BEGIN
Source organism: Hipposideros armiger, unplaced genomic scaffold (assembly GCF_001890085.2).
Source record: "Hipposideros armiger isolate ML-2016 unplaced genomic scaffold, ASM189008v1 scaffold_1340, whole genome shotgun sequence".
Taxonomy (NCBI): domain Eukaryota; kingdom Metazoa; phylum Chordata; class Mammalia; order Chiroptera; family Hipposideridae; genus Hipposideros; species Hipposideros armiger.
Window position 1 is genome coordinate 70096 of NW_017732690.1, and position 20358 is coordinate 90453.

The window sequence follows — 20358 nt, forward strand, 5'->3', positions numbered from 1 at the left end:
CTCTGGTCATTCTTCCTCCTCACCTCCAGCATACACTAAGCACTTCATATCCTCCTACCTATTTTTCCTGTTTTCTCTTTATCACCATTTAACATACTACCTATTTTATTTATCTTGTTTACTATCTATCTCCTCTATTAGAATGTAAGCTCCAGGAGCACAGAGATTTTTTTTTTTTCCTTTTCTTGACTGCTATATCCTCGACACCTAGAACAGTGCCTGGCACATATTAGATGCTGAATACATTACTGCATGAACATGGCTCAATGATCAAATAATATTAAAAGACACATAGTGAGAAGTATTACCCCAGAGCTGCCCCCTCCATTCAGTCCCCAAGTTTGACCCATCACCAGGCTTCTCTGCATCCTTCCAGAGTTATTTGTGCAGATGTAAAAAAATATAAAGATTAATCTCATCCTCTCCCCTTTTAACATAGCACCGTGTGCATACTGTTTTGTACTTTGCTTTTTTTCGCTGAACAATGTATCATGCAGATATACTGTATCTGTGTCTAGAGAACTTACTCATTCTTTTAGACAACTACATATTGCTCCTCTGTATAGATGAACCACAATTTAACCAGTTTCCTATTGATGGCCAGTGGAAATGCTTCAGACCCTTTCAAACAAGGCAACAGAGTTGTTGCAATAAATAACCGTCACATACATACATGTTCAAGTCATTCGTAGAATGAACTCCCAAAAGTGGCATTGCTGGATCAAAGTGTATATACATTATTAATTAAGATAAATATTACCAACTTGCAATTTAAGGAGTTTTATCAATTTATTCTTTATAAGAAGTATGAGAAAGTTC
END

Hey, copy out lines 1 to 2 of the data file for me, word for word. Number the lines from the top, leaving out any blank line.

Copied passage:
Source organism: Hipposideros armiger, unplaced genomic scaffold (assembly GCF_001890085.2).
Source record: "Hipposideros armiger isolate ML-2016 unplaced genomic scaffold, ASM189008v1 scaffold_1340, whole genome shotgun sequence".